Anne Clouse Green started a new job Sept. 1 as the Historic City of Jefferson's executive director and their first full-time paid staff person.
"They had been a volunteer organization for, already, 35 years," Green said last week. "And that, I think, is remarkable in and of itself — that for 35 years they've been able to sustain themselves just on people volunteering their own time and efforts advocating for the preservation of historic buildings."
Then on May 23 — the morning after an EF-3 tornado raced through Jefferson City and damaged or demolished many homes and buildings along a 3-mile stretch — Green met with HCJ officials and "we started talking about ways that HCJ could help the community, because what we saw was all these different groups and individuals just coming together in the community, and we wanted to do something."
Only 8 months into her new job, Green said, "My total job perspective had, essentially, shifted."
She noted the HCJ already had a number of programs it was working on, including an oral history program to get information from older area residents, a landmark book (with the first edition coming out in August) focused on the "Landmark" properties program, and an educational series on historic preservation.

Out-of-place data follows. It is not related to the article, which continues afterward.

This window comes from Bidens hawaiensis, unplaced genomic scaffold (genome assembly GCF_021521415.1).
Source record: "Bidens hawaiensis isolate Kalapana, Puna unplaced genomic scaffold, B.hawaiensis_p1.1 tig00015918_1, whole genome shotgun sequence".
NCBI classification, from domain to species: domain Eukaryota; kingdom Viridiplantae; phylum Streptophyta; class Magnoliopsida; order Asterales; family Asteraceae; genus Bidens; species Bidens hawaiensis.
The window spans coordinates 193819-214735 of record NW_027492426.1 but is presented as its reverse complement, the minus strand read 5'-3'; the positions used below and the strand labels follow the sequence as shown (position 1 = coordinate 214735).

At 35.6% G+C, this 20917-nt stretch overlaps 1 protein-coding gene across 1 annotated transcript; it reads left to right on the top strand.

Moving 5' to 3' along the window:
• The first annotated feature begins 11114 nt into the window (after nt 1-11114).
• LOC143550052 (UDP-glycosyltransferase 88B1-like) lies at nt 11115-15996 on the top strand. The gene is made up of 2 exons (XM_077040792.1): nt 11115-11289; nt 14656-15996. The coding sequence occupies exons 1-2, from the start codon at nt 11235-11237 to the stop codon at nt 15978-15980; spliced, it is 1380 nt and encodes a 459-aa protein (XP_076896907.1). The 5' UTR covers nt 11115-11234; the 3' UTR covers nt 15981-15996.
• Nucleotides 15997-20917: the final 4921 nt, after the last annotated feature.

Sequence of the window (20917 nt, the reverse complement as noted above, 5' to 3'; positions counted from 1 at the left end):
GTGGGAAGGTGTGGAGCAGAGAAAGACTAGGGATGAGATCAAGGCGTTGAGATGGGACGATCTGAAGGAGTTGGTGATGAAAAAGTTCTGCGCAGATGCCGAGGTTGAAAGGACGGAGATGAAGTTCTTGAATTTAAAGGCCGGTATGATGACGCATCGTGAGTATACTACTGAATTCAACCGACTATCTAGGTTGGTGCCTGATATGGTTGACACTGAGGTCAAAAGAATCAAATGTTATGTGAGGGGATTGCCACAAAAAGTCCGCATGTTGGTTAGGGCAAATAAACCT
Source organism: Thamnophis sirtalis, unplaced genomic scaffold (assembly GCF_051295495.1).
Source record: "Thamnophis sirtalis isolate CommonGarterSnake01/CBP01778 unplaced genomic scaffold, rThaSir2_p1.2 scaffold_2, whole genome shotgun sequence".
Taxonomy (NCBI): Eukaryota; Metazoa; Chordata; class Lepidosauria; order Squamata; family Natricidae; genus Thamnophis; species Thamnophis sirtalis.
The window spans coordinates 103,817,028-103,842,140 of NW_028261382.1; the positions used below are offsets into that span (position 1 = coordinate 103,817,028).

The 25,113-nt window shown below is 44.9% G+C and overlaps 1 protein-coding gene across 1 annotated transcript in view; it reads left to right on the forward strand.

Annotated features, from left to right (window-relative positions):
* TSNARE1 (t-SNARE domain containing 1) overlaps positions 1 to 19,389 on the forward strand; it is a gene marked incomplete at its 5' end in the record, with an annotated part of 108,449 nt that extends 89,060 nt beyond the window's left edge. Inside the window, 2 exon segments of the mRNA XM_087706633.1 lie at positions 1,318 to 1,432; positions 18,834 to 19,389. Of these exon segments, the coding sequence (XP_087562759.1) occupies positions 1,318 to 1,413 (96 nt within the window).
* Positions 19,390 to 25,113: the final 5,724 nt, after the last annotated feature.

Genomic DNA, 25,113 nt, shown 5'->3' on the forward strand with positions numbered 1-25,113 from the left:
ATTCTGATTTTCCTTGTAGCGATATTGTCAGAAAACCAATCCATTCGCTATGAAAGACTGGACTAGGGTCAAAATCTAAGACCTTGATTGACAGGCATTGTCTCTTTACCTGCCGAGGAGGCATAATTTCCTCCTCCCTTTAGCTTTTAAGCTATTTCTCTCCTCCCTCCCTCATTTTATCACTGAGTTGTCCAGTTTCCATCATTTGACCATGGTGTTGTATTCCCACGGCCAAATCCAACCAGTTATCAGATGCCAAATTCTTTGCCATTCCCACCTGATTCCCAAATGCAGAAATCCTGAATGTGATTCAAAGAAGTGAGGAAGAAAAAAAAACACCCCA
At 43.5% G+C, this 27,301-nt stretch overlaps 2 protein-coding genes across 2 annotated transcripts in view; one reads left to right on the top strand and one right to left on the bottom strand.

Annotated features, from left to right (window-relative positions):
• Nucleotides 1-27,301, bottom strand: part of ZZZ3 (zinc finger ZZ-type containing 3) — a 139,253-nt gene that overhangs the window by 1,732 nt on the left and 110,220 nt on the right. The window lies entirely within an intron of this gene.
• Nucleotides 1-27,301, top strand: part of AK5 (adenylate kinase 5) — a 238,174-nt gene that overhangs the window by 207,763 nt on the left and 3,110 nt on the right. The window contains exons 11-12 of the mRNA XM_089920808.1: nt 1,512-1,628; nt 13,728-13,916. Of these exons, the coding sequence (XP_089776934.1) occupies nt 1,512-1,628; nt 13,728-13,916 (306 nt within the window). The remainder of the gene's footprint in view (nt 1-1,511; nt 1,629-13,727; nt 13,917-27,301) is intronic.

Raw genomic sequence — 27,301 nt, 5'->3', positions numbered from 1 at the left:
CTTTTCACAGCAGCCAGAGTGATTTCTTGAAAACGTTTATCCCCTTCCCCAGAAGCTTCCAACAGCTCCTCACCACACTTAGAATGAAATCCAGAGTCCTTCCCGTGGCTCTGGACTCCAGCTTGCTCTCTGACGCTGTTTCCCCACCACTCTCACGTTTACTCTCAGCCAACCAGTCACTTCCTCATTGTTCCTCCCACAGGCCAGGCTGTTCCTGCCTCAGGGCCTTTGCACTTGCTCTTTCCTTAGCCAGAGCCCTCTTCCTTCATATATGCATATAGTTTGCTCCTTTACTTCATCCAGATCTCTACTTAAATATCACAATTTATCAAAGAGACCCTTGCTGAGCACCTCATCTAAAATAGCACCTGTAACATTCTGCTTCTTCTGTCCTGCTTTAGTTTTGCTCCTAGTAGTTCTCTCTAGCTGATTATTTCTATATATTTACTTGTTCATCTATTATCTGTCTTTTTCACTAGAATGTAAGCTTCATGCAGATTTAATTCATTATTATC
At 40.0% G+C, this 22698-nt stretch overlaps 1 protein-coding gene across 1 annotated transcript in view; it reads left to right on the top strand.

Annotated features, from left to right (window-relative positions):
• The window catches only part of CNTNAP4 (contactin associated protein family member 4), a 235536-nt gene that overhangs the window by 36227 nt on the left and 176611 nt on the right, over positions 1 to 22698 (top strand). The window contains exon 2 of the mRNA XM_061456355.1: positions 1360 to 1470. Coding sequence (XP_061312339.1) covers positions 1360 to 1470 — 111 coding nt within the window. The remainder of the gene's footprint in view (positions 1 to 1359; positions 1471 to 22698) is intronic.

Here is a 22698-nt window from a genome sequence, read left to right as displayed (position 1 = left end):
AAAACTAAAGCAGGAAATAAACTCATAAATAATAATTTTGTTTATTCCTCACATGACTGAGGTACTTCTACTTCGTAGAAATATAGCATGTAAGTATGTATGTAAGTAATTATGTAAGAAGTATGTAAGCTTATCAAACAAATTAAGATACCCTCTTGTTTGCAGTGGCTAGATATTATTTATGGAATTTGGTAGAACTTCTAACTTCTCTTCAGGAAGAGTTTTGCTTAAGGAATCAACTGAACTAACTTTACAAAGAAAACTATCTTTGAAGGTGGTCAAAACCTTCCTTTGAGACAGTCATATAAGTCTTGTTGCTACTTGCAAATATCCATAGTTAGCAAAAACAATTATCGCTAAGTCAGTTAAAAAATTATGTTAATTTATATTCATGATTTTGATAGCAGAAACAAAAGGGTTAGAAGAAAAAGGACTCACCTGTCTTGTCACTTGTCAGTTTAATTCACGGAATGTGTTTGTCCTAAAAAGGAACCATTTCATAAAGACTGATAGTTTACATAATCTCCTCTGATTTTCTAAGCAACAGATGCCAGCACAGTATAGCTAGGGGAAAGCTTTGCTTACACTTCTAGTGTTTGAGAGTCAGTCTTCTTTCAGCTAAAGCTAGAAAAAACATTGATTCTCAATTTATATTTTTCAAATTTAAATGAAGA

Among the decisions they made that morning after the storm, Green said, HCJ's leaders worked with the City Council to reduce the cost of permits needed to rebuild damaged homes to $25 — and then HCJ said it would cover that cost for all people needing permits.
Green said HCJ also is going to pay "for two structural analyses of two buildings on Capitol Avenue that insurance is not going to cover a structural analysis of — and it's our goal that, once these structural analyses are done (this) week, we'll be able to tell if the buildings still are viable."
If it can be saved, the owner of one of those buildings will spend the money needed for restoration.
And if the other owner decides against restoration work for a building that can be saved, Green said, "We have a list of people who are ready to step up and save that building.
"Our goal is to make sure that, instead of just looking at demolition as an option for some of these buildings, people are taking the extra step to do these structural analyses and put some heavy thought into it."